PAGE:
Debt crisis hits Germany’s outlook

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Germany is facing a grim economic outlook as the debt crisis pushes the eurozone closer to recession.

Data released Wednesday showing a bigger-than-forecast contraction in exports and a slump in industrial production have added to concerns that Europe's biggest economy is facing a steep slowdown in the coming months.

“The figures available so far suggest that the German economy grew in the second quarter,” said Commerzbank economist Ulrike Rondorf.

“However, there are increasing signs that the nation's gross domestic product will shrink in the third quarter,” she said.

The 1.5-per-cent fall in monthly exports in June and the 0.9-per-cent decline in output comes in the wake of a slew of grim data that have painted a downbeat picture of the nation's economy as it enters the last six months of the year.

The release of the figures came amid optimism in financial markets that the European Central Bank will launch a new action plan to help resolve the three-year-old debt crisis.

But the dispiriting economic numbers emerging from the eurozone's powerhouse economy also underlines the battle facing a large part of the currency bloc as it attempts to pay down debt at a time of faltering economic growth.

In particular, this is a key issue for Spain and Italy if they are to avoid seeking European aid to help meet their financial commitments.

“Needless to say, such a weak economic environment will make further fiscal progress in the indebted peripheral economies very difficult indeed,” said Jonathan Loynes, the chief European economist of the Capital Economics research group.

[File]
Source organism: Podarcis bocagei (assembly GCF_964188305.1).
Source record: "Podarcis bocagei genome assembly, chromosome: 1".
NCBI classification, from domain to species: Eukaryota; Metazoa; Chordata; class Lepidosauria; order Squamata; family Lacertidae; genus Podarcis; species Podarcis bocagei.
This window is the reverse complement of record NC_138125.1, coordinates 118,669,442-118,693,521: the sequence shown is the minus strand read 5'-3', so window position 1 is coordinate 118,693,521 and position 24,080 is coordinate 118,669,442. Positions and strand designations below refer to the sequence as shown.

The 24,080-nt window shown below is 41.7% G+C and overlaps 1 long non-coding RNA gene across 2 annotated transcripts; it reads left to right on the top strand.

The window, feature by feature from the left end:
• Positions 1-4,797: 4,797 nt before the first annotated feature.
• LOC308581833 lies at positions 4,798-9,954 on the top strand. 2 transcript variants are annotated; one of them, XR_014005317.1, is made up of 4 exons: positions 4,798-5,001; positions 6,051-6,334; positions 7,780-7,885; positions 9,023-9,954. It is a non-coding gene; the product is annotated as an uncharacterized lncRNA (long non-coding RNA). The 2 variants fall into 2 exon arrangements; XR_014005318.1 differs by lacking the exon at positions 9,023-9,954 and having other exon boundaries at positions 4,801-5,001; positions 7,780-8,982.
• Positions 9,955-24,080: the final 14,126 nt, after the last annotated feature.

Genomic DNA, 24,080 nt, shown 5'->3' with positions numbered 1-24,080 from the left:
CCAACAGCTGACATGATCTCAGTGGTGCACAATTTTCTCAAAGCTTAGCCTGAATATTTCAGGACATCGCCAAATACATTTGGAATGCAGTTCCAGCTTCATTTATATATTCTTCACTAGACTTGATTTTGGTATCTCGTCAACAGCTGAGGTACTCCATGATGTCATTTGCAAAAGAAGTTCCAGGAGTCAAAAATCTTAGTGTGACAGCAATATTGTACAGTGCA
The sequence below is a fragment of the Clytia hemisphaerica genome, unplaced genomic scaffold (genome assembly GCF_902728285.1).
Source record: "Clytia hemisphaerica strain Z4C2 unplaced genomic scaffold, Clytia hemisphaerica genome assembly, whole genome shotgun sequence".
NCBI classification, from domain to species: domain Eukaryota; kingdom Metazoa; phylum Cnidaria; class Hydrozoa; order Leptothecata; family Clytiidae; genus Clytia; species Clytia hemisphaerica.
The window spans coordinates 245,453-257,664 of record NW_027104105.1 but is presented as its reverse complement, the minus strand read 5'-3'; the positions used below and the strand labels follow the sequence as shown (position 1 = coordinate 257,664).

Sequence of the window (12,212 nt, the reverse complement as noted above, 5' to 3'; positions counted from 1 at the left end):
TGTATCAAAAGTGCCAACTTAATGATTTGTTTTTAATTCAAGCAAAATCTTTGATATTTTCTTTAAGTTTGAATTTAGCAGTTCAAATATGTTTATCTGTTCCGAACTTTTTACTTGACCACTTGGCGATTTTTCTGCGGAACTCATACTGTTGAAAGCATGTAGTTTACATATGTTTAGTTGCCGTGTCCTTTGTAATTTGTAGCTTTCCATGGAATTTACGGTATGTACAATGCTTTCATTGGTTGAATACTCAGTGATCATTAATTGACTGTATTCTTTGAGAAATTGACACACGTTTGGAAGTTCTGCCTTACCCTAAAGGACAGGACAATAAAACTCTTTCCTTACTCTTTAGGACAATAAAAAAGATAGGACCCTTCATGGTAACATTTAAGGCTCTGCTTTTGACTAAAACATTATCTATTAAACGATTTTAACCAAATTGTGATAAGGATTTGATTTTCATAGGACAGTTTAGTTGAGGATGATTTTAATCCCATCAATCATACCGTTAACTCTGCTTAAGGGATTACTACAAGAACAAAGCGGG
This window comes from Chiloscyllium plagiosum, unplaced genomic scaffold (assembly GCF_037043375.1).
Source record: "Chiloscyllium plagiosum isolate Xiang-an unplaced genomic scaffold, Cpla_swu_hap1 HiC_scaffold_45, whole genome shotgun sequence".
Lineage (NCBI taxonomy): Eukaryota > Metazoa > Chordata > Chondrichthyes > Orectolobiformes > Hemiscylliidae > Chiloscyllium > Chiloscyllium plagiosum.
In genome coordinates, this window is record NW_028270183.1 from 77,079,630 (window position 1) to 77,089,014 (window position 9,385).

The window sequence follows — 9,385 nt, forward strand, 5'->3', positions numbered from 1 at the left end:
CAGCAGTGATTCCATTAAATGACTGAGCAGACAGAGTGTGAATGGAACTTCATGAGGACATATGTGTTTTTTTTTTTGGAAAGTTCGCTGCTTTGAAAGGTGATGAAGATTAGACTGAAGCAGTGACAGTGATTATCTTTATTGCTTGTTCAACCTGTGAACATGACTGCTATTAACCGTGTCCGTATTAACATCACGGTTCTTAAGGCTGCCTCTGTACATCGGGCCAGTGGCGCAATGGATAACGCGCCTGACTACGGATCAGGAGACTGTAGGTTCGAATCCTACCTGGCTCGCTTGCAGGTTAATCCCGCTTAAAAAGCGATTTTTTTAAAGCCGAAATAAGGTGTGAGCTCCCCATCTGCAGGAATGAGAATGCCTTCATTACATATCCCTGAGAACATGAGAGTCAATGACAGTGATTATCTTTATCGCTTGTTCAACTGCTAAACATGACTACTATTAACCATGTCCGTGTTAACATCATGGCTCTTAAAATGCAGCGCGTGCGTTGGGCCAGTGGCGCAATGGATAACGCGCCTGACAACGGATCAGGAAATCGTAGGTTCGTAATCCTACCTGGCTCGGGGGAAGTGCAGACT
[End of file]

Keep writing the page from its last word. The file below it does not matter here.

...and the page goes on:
On Tuesday, the Economics Ministry said German factory orders fell by a more-than-forecast 1.7 per cent in June after demand from the 17-member eurozone dropped by 4.9 per cent.

German business confidence tumbled to a 28-month low in July, the Munich-based Ifo institute said, with the nation's second quarter corporate reporting season dominated by warnings by companies about their prospects for the rest of the year.

The number of unemployed in Germany rose for the fourth consecutive month in July, as the nation's jobless queues swelled by another 7,000, the labour office said. This, however, left the unemployment rate unchanged at 6.8 per cent - its lowest level in two decades.

Analysts had hoped that a pickup in domestic demand in Germany might help to offset the threat posed to the nation's exports by slowing global economic growth and the downturn now gripping the nation's key trading partners in the eurozone.

But figures released by the statistics office last month showed monthly retail sales in Germany falling for the third consecutive month in June.

For the moment, higher pay settlements are helping to shore up the mood among the nation's consumers, GfK research group said in its latest monthly survey of German households.

The GfK institute, however, warned: “The ongoing banking and debt crisis in Europe is causing the economic optimism of Germans to fade.

“Consumers are increasingly fearful that the German economy will now also be drawn into the crisis.”

Underscoring the weak performance of the domestic German economy, Wednesday's trade figures showed June imports dropped by a higher-than-forecast 3 per cent in June.

Still, June exports grew by 7.4 per cent when compared with the same month last year - powered ahead by demand from outside the crisis-hit eurozone. Year-on-year imports were up 1.5 per cent.

“The export sector is holding up well despite the difficult global economic situation,” said Oliver Wieck, who heads up the foreign trade section of the Federation of German Industry.

He expects exports from Germany, the world's second biggest exporter after China, to grow by 3 per cent this year.

Exports to so-called third countries, which include the United States and leading emerging economies such as China and Brazil, jumped by 19.8 per cent. - Sapa-dpa


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